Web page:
Hackers may have gotten customers' names and emails from Epsilon, which is a Dallas-based company that manages email communications for about 2,500 major companies.
Among the affected companies are banks such as Capital One Financial Corp., Barclays Bank, U.S. Bancorp and Citigroup Inc., JPMorgan Chase & Co., and retailers including Best Buy Co., TiVo Inc., Walgreen Co. and Kroger Co.
The College Board, the not-for-profit organization that runs the SATs, also warned that a hacker may have obtained student email addresses.
Walt Disney Co.'s travel subsidiary, Disney Destinations, sent emails warning customers on Sunday.
Epsilon said Friday that its system had been breached, exposing email addresses and customer names but no other personal information.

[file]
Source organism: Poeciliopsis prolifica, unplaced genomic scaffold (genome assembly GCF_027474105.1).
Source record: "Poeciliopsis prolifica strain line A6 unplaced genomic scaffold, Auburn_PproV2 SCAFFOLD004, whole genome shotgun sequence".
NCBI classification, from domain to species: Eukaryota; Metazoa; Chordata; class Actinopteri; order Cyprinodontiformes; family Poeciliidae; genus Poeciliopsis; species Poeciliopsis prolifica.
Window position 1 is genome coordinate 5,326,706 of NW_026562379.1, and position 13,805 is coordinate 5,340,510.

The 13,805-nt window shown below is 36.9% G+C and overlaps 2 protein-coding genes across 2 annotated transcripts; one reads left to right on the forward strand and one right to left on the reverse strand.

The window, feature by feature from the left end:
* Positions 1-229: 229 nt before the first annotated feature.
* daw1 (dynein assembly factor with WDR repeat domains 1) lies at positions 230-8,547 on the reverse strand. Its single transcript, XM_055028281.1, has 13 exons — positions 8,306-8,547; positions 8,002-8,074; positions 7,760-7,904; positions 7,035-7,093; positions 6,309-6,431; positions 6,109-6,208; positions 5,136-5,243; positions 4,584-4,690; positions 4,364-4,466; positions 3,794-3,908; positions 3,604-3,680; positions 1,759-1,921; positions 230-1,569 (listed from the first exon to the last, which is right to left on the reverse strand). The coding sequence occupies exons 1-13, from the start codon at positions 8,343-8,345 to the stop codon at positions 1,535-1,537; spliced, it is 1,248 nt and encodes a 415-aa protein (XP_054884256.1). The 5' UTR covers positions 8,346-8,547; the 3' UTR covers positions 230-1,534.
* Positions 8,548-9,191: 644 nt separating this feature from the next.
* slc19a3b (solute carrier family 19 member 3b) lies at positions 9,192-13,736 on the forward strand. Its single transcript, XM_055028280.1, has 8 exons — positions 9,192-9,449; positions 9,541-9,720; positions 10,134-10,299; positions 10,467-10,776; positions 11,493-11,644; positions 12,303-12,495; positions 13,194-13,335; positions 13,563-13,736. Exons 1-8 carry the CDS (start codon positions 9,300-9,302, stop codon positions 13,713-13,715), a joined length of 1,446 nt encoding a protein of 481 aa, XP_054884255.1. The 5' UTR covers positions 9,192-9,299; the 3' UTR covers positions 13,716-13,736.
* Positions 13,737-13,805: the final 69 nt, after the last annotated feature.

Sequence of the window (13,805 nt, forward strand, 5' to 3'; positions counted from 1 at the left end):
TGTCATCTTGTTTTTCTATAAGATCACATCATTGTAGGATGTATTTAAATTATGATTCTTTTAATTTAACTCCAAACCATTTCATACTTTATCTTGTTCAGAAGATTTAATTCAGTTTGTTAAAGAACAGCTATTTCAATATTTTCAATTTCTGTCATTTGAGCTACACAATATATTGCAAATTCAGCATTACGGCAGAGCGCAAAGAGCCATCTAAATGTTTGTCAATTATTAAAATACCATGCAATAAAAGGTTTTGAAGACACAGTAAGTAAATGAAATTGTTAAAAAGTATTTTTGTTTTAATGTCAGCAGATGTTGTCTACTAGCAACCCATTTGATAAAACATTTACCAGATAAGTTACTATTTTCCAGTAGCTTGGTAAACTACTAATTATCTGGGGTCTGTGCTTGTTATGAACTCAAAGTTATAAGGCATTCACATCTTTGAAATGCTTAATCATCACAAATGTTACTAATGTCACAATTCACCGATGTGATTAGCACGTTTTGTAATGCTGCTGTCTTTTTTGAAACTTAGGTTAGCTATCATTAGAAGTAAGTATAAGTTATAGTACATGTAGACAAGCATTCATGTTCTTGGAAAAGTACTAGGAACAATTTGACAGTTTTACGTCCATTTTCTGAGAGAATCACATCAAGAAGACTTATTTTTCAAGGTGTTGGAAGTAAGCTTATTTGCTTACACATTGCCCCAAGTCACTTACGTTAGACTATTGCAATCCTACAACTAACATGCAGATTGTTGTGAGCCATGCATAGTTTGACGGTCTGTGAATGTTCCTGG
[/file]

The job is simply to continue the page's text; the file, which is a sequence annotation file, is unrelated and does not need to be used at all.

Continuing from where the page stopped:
But the danger is that consumers could accidentally expose passwords, credit card numbers and other personal information to criminals.
It's a standard tactic among online fraudsters to send emails to random people, purporting to be from a large bank and asking them to login in at a site that looks like the bank's site. Instead, the fraudulent site captures their login information and uses it to access the real account.
How it happened hasn't been explained yet, but according to Symantec, makers of Norton AntiVirus, consumers can now expect increased spam and phishing attacks. The Associated Press contributed to this report.